Our second full day began with breakfast at the Raja Café, the fact they had real coffee was the big draw here. We then met up with our guide from the previous day, grabbed an auto rickshaw and off we went to see the rest of the temples of Khajuraho. Our guide was a Jain Buddhist, though not the kind who walks around naked, but the kind who doesn't hurt living things. He gave us a great deal of information at the eastern (mainly Jain) group of temples and explained why Khajuraho was such an important Jain site as well as a Hindu one. The Jain temples are a lot plainer than those of the Western group and some are still active. Around the temple complex there was basic accommodation for pilgrims.
After that we enjoyed a ride through the old village where you could see people going about their lives farming and making pots. At the final small southern group of temples we had a small group of beggars waiting for us but we quickly sidestepped them for the end of our tour. The temple here was in the same style as the western group. We were then offered the chance to see the “famous” Khajuraho waterfall by our rickshaw driver. Our guide told us that it was probably best not to visit the waterfall as it was more of a trickle outside the rainy season and there was little else to see there. He did offer us the opportunity to visit a shop that made jewellery and replicas of the statues from the temples. Although knowing it was probably one that paid a commission should we buy anything we thought we'd take a look at it anyway. Seeing the work on the statues only added to the awe of the temples we had just seen. The girls were more interested in the jewellery and the owner was just as eager for them to try it all on. We did nearly spend some money on a star ruby ring/pendant but decided against it in the end. Before parting ways he showed us the active temple at Khajuraho by the western complex. Now back in town we visited our guide's family shop to sign his book. Interestingly he did not try to sell us anything at all which was a nice change. The girls then went and brought some clothes and we had another nice Italian lunch at Bella Italia (nothing to do with the UK chain of restaurants, all the less likely as the food was actually nice).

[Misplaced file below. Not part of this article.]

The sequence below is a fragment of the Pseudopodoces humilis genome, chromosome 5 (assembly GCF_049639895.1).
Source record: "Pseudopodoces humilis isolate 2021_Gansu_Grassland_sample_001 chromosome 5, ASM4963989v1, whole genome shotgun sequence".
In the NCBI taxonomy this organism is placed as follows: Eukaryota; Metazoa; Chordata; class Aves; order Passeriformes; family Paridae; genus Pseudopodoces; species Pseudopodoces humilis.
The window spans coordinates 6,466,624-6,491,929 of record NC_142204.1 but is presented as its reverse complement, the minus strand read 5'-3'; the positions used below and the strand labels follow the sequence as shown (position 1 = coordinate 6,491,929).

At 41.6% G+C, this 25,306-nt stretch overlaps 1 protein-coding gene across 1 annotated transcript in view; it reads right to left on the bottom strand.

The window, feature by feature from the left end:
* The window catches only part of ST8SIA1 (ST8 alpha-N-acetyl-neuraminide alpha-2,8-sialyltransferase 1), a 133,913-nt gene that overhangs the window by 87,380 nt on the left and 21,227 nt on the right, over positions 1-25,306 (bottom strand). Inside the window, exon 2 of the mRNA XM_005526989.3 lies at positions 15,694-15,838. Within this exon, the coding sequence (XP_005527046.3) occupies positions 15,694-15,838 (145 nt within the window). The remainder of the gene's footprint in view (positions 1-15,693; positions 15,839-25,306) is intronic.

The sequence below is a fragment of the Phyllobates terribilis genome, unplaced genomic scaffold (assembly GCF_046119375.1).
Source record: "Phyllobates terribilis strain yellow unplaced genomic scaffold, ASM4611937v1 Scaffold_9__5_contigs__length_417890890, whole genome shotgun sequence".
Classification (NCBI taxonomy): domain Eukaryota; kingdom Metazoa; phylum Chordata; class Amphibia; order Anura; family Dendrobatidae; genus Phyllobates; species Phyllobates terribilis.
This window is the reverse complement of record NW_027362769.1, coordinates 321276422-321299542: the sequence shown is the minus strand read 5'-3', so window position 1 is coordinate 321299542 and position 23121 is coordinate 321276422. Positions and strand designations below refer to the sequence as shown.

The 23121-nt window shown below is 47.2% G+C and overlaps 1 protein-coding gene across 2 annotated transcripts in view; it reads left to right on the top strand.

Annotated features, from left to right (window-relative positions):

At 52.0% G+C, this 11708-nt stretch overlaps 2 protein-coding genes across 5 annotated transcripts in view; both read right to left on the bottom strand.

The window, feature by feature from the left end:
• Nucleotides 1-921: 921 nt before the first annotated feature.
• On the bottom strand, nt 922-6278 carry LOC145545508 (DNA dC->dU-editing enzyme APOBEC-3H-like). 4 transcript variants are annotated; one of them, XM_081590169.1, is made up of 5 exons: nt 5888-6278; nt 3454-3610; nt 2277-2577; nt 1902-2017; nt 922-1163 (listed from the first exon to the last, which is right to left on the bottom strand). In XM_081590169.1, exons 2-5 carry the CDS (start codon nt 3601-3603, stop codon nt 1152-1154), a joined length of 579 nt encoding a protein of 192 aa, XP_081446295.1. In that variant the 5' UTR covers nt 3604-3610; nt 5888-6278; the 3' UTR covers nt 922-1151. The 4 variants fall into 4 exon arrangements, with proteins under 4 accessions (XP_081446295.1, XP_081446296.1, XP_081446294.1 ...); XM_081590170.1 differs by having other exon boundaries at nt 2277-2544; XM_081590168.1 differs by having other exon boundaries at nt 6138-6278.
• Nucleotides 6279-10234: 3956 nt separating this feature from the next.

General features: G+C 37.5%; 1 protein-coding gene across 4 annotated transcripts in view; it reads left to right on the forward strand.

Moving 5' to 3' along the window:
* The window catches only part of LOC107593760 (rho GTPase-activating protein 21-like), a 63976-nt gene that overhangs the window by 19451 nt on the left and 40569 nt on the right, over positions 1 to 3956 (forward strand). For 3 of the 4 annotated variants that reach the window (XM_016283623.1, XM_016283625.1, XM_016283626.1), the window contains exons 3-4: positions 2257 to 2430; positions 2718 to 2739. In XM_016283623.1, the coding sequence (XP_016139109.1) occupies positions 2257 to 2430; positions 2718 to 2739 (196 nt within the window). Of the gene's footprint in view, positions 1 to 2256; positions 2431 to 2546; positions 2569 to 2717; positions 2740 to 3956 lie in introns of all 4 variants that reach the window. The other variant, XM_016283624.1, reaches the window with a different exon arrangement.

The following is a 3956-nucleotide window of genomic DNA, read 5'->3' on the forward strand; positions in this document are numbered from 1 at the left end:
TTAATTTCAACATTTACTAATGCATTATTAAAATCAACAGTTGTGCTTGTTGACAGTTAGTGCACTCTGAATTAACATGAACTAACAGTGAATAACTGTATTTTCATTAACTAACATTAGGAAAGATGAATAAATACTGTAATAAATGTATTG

Little did we know at the time but it was World Heritage Day so we could visit the Western Temples for free again. That afternoon we went back to the complex to take pictures of the temples as the sun set. This was a really great way to spend the late afternoon. It was then back to the hotel for a rest before dinner. Where else to spend our final night in Khajuraho but up on the roof at Mediterraneo for pizza. Nice relaxing times. The following day was my birthday and we were due to fly to Varanasi. However I do have one last story to tell...
Our hotel manager was an interesting character. With it being our last night we finally took him up on his offer of some industrial strength rum. The rum was served up with fresh guava and gulab jamun (a tasty Indian dessert!). After some negotiation on the bill due to a mix up with the rooms resulting in our friend being unwittingly overcharged for a better room than she requested, it was time for bed. The rum certainly helped me sleep that night! So after packing up and a final bite to eat the following morning at Mediterraneo (where else) it was off in the waiting taxi (much to the disgust of the waiting touts) and back to the airport. On arrival we were greeted, we had our bags taken and were guided through all the security with our personal attendants (oh the joy of Kingfisher, even in economy!). Anyway, to round off we thought we'd seen our hotel manager on a few occasions outside the hotel: when not busy being a guru or giving a guided tour he also seemed to run the air side snack shop at Khajuraho airport! Truly a special character we could not forget, much like Khajuraho itself.